Monday, August 16, 2010

Finding a Style

Tower, 2010

I know I’m sounding like a broken record, or at least someone making much ado about nothing. But putting these thoughts about personal photographic style in writing helps me think things through. So I’ll have to beg your patience as I do it once again.

Some people have such consistently practiced styles that merely hearing their names brings to mind a specific subject, tone or visual style. If you hear the name Gregory Crewdson, you know it’s going to be a meticulously staged and lighted tableau. If you think of Joel Meyerowitz, you think of exquisitely colored large format photographs.

I’ve spent far more time than any right-thinking person should figuring out how to describe, or even identify, my own photographic style. I probably wouldn’t be so obsessed with this except that when you enter juried competitions you have to write an artist’s statement. I’ve seen some really bad artist statements and I’ve seen others that genuinely enhanced my ability to enjoy and understand what I was looking at. I just never could write one for myself that I thought sounded like I had a single coherent thought in my mind.

When I asked a few friends to tell me if there was a consistent element to my photography, my friend Christine thoughtfully answered by saying that my photographs:

“…are clean, clear and often feature dramatic colors and architectural details. There’s a classic, even ‘New England Yankee’ feel to his choice of subject, color and style.”

Recently I’ve been talking more about trying to make photographs that have familiar starting points, but which really aren’t ultimately about the thing that was the starting point. Well, I think I may be getting closer to describing this in more articulate, if stolen, language.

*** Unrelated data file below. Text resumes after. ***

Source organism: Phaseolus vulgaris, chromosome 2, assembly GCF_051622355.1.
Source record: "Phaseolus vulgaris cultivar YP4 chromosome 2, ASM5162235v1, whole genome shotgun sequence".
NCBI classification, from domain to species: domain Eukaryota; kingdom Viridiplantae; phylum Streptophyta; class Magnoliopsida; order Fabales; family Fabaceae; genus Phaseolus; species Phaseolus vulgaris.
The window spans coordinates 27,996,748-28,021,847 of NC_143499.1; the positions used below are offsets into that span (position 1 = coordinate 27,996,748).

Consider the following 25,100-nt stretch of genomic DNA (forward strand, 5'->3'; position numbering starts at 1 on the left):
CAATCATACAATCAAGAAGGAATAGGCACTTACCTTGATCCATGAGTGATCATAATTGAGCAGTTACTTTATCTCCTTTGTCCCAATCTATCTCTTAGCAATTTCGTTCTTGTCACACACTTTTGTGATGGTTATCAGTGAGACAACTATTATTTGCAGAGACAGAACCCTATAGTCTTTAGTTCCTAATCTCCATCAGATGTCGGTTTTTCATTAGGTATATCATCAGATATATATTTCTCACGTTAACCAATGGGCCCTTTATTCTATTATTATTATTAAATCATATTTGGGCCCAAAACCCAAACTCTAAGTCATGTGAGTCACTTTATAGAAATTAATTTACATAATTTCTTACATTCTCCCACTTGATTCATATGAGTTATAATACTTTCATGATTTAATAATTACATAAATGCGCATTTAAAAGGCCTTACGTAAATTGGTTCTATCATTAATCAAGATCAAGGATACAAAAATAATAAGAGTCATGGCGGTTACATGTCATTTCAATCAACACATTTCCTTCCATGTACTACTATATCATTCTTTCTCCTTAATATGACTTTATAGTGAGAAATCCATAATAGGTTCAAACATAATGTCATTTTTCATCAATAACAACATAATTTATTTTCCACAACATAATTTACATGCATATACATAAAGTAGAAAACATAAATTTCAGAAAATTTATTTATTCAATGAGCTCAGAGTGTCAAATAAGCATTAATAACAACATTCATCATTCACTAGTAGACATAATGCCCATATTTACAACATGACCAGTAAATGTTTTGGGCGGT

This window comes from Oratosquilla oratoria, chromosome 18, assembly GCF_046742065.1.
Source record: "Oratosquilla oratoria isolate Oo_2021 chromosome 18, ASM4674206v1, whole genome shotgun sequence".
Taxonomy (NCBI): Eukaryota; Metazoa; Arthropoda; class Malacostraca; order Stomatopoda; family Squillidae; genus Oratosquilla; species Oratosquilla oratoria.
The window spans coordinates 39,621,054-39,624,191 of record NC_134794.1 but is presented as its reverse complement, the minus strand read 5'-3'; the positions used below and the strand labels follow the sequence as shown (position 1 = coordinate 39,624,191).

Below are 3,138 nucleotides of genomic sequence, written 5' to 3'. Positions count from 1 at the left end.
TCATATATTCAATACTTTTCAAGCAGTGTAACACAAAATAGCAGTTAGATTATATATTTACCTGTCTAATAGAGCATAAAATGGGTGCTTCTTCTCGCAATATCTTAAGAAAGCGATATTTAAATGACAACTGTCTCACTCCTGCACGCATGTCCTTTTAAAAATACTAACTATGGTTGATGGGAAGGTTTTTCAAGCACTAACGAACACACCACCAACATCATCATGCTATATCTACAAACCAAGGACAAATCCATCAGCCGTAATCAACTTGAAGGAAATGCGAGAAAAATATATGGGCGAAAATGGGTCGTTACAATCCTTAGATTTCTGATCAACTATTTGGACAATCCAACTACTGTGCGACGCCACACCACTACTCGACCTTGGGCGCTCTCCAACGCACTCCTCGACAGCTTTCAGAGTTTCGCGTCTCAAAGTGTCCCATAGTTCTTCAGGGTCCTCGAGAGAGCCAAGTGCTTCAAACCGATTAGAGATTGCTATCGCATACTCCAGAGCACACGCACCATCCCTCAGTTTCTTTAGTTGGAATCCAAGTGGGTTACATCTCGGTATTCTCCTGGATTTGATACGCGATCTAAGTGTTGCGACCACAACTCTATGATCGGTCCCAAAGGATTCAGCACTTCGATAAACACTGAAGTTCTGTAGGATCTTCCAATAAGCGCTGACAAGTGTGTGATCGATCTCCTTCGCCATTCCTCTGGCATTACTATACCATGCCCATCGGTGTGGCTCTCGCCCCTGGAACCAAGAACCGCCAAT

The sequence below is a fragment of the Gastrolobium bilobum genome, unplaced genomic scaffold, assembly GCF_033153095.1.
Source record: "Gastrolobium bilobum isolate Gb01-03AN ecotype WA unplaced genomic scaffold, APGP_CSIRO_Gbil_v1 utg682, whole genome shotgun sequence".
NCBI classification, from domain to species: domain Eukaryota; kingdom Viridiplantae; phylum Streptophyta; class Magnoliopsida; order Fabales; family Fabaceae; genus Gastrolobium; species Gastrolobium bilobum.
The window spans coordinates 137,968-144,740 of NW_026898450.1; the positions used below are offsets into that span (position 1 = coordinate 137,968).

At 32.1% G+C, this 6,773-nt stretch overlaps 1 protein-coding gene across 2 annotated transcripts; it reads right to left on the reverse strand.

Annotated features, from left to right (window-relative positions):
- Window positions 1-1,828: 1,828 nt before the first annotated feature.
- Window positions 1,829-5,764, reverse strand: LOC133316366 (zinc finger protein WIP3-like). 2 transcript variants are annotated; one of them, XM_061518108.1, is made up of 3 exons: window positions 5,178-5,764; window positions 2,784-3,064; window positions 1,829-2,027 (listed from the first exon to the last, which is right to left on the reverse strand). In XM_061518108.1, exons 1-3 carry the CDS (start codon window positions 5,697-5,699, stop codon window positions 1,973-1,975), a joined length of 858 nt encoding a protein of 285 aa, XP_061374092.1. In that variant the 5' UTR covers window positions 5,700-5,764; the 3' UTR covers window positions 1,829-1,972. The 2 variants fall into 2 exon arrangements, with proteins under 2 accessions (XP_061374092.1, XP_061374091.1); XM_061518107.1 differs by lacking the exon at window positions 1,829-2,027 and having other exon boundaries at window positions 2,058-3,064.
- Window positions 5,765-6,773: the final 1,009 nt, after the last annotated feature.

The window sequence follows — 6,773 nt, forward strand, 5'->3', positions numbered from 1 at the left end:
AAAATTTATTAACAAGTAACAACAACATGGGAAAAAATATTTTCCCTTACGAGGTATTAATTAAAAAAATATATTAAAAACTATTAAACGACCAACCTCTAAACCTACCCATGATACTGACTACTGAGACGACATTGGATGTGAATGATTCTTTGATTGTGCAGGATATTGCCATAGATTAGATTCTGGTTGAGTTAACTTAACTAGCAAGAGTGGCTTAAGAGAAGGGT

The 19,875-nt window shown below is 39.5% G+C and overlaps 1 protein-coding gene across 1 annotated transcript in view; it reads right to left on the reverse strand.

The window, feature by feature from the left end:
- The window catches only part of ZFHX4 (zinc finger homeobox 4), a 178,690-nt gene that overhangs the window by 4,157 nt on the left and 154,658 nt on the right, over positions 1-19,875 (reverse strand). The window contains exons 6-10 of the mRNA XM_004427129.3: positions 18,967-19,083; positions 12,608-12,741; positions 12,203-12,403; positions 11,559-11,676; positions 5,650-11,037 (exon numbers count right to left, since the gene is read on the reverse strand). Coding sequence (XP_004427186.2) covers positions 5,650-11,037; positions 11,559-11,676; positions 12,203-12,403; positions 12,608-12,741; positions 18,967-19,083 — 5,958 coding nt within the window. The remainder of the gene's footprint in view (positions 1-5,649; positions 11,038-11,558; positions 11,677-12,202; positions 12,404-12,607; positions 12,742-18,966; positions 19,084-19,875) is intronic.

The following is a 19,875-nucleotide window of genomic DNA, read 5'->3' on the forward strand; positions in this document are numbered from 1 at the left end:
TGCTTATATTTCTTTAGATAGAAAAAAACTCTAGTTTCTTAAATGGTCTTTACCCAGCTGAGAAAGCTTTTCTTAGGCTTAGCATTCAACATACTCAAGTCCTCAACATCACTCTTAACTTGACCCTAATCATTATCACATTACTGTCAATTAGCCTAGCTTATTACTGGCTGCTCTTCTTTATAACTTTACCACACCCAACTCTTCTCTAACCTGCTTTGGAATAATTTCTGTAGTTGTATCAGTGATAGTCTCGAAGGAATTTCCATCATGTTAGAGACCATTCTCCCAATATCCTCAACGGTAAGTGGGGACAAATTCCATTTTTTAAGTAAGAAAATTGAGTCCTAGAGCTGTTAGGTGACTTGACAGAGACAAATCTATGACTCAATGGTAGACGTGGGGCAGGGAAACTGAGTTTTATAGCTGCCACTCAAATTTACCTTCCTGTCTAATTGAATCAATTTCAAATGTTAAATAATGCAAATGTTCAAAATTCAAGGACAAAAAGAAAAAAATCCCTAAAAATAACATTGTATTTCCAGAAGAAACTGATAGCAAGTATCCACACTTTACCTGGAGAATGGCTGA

The other day I listened to author Joseph Skibell and his editor, Elisabeth Scharlatt of Algonquin Books, describe how Skibell’s first novel went from being something in his imagination to being a book on a bookshelf.

How A Blessing on the Moon became a success is one of those stories that inspires writers to dream big, to get up earlier in the morning or stay up later at night writing out of the belief that John Grisham-like success can really happen overnight if you just try hard enough.

Skibell’s experience is unusual in that he finished the manuscript for his book one month, found an agent the next and had a publisher and contract by the end of the third month. It’s even more remarkable because the novel is about the Holocaust, a subject that’s been covered before in hundreds, maybe thousands of books. I mean, why do we need another Holocaust novel?

Here’s why, said editor Scharlatt:

“What caught my eye was that it’s about a subject you’ve seen before and thought you knew. But this book brought an entirely new way of looking at that familiar subject.”

I really like the way Ms. Scharlatt says this. So I hope she won’t mind if I adopt it as part of my artist’s statement, something to the effect that I’m trying to show you something new about something that you thought you already knew all there was to know about.

The two “Tower” pictures, above and below, are good examples. The subject is the signature tower of our local convention center. The picture below is what it really looks like. The picture above is my impression of it, an impression far closer, I like to think, of what the architect was envisioning.

Tower (the literal version), 2010


  1. The desire to grab someone by the collar and say "Look! Do you see what I see?" is a stronger motivator than the riches and adulation that naturally accrue to us artists. At its best, it's an altruistic impulse, the desire to share with someone else the exhilaration of a moment of clarity. Like your tower.

  2. Well said, Walt!

    I love these tower images--the first is really fabulous. I love your photographic style, and I specifically enjoy when you are capturing what could be considered the mundane, quotidien things, and giving them life in a new way, elevating them to new heights.